Abstract

We demonstrate a new method of measuring quantitative phase in imaging of biological materials. This method, asynchronous digital holography, employs knowledge of a moving fringe created by acousto-optic modulators to execute phase-shifting interferometry using two near-simultaneous interferograms. The method can be used to obtain quantitative phase images of dynamic biological samples on millisecond time scales. We present results on a standard sample, and on live cell samples.

© 2007 Optical Society of America

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References

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    [CrossRef] [PubMed]
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    [CrossRef] [PubMed]
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    [CrossRef]
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    [CrossRef]
  6. L. Xu, J. Miao, and A. Asundi, "Properties of digital holography based on in-line configuration," Opt. Eng. 39, 3214 (2000).
    [CrossRef]
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    [CrossRef] [PubMed]
  8. T. Kreis, "Digital Holographic Interference-Phase Measurement Using the Fourier-Transform Method," J. Opt. Soc. A 3, 847 (1986).
    [CrossRef]
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    [CrossRef] [PubMed]
  10. E. B. Li, J. Q. Yao, D. Y. Xu, J. T. Xi, and J. Chicharo, "Optical phase shifting with acousto-optic devices," Opt. Lett. 30, 189 (2005).
    [CrossRef] [PubMed]
  11. U. Schnars. and W. Jueptner, Digital holography : digital hologram recording, numerical reconstruction, and related techniques (Berlin, Springer, 2005).
  12. S. L. Hahn, Hilbert transforms in signal processing (Artech House, Boston, 1996).
  13. D. C. Ghiglia and M. D. Pritt, Two-dimensional phase unwrapping : theory, algorithms, and software (New York, Wiley, 1998).

2006

2005

2000

L. Xu, J. Miao, and A. Asundi, "Properties of digital holography based on in-line configuration," Opt. Eng. 39, 3214 (2000).
[CrossRef]

1999

1998

1986

T. Kreis, "Digital Holographic Interference-Phase Measurement Using the Fourier-Transform Method," J. Opt. Soc. A 3, 847 (1986).
[CrossRef]

Asundi, A.

L. Xu, J. Miao, and A. Asundi, "Properties of digital holography based on in-line configuration," Opt. Eng. 39, 3214 (2000).
[CrossRef]

Badizadegan, K.

Bevilacqua, F.

Chicharo, J.

Colomb, T.

Cuche, E.

Dasari, R. R.

Depeursinge, C.

Emery, Y.

Feld, M. S.

Ikeda, T.

Kreis, T.

T. Kreis, "Digital Holographic Interference-Phase Measurement Using the Fourier-Transform Method," J. Opt. Soc. A 3, 847 (1986).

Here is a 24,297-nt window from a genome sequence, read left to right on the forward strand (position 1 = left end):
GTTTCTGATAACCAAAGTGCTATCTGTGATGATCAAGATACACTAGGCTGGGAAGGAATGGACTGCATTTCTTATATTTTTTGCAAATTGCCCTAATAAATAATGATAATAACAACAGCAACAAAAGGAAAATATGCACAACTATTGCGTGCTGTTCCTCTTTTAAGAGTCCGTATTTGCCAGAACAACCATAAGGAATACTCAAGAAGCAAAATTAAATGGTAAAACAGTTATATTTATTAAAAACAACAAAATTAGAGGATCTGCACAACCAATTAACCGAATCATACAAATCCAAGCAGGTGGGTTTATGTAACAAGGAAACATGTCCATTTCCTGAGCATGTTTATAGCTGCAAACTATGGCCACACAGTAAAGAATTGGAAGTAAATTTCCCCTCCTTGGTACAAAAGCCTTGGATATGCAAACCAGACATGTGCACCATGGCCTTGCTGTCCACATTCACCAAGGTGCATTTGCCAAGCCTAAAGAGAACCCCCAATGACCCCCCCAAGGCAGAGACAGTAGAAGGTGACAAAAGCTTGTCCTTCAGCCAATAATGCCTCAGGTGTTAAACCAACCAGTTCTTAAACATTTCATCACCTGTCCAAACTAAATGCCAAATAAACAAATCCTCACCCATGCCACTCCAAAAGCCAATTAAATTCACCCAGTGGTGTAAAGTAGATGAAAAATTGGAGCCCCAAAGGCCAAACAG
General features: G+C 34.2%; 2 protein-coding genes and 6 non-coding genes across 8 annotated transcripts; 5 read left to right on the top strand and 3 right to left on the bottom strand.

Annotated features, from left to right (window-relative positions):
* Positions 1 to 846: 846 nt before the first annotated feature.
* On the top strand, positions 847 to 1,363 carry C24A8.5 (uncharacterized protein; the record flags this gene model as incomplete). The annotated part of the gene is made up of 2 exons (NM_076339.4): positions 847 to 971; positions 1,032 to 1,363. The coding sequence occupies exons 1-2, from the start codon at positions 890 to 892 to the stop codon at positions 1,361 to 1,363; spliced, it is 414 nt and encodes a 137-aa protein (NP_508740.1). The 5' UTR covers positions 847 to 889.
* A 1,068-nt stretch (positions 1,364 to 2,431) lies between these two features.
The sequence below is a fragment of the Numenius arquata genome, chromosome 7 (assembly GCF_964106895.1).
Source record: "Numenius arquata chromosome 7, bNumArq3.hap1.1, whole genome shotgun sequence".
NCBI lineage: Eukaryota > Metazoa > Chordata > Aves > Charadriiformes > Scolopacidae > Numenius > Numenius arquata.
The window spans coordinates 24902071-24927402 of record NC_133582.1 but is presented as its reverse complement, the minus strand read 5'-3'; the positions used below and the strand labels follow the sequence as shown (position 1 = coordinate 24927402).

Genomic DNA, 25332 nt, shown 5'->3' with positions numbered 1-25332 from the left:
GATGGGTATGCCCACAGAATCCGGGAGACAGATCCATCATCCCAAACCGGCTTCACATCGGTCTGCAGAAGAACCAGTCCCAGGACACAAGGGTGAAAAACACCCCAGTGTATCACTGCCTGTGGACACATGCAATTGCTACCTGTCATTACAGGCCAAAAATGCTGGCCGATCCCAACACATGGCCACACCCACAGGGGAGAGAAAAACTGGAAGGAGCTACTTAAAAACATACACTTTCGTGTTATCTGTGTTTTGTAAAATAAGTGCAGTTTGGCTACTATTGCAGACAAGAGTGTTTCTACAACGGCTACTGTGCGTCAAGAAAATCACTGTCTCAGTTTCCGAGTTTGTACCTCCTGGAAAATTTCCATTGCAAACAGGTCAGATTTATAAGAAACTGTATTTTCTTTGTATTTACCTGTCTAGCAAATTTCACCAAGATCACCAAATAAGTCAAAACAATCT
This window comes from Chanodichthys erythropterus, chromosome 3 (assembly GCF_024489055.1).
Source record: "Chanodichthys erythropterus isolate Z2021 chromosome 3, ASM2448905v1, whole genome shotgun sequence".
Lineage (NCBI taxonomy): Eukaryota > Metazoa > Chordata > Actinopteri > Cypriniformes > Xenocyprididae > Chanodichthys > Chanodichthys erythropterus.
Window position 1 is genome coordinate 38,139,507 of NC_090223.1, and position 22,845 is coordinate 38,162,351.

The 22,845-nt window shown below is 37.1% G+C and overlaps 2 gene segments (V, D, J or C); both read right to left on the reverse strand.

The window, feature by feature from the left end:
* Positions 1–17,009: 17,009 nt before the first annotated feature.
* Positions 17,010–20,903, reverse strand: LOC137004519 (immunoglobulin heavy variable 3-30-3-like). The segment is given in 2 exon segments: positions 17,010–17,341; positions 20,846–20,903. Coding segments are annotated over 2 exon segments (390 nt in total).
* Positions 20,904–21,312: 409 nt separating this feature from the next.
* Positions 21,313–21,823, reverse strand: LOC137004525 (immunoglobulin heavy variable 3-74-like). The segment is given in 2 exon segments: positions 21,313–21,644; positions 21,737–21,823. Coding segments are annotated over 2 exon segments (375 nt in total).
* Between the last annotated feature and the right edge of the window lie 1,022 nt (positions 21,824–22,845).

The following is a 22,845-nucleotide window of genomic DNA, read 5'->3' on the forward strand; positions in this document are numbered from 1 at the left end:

[CrossRef]

Li, E. B.

Lue, N.

Magistretti, P. J.

Marquet, P.

Miao, J.

L. Xu, J. Miao, and A. Asundi, "Properties of digital holography based on in-line configuration," Opt. Eng. 39, 3214 (2000).
[CrossRef]

Popescu, G.

Rappaz, B.

Xi, J. T.

Xu, D. Y.

Xu, L.

L. Xu, J. Miao, and A. Asundi, "Properties of digital holography based on in-line configuration," Opt. Eng. 39, 3214 (2000).
[CrossRef]

Yamaguchi, I.

Yao, J. Q.

Zhang, T.

J. Opt. Soc. A

T. Kreis, "Digital Holographic Interference-Phase Measurement Using the Fourier-Transform Method," J. Opt. Soc. A 3, 847 (1986).
[CrossRef]

Opt. Eng.

L. Xu, J. Miao, and A. Asundi, "Properties of digital holography based on in-line configuration," Opt. Eng. 39, 3214 (2000).
[CrossRef]

Opt. Lett.

Other

T. Kreis, Holographic interferometry : principles and methods (Berlin: Akademie Verlag, 1996).

U. Schnars. and W. Jueptner, Digital holography : digital hologram recording, numerical reconstruction, and related techniques (Berlin, Springer, 2005).

S. L. Hahn, Hilbert transforms in signal processing (Artech House, Boston, 1996).

D. C. Ghiglia and M. D. Pritt, Two-dimensional phase unwrapping : theory, algorithms, and software (New York, Wiley, 1998).

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Figures (5)

Fig. 1.
Fig. 1.

Setup for ADH system. The optical phase is tightly controlled with the AOMs (acousto-optical modulators). The MO and L1 form a 4f imaging system with L2, respectively, so that the CCD is in the image plane. The magnification of the sample beam is 33x, while the reference beam is expanded by a factor of 20.

Fig. 2.
Fig. 2.

At left, the complex analytic signal after the Hilbert transform. The AOMs impart a known phase shift α on the signal. At right, a flow chart of the ADH algorithm.

Fig. 3.
Fig. 3.

(a) and (b) depict two successive interferograms of the bottom-right quadrant of a water drop. A sine-wave is fit to the same section of each interferogram, and the wrapped phase (c) is determined from Eq. (3). The unwrapped phase is shown in (d).

Fig. 4.
Fig. 4.

At left, Four successive quantitative phase images of a water droplet receding due to evaporation. Each image was recorded 1 second apart. The maximum thickness of the water droplet in the image is (a) 8.34 μm, (b) 6.34 μm, (c) 5.75 μm, and (d) 3.67 μm. At right is a time profile of the phase stability over a 3 × 3 pixel area of a water sample. The standard deviation of the phase is 4.9 nm.

Fig. 5.
Fig. 5.

A quantitative phase image of a red blood cell (left) and a smooth muscle cell (right).

Equations (6)

Equations on this page are rendered with MathJax. Learn more.

I x y = A x y + C x y + C * x y ;
C x y = 1 2 B x y exp [ i Δ ϕ x y ]
I 1 = A x y + C x y exp ( iqx ) + c . c . ;
I 2 = A x y + C x y exp { i [ qx + α ] } + c c ;
G = HT { I 1 I 2 } exp ( iqx ) ( 1 exp ( ) ;
Δ ϕ x y = tan 1 ( Im G Re G ) .

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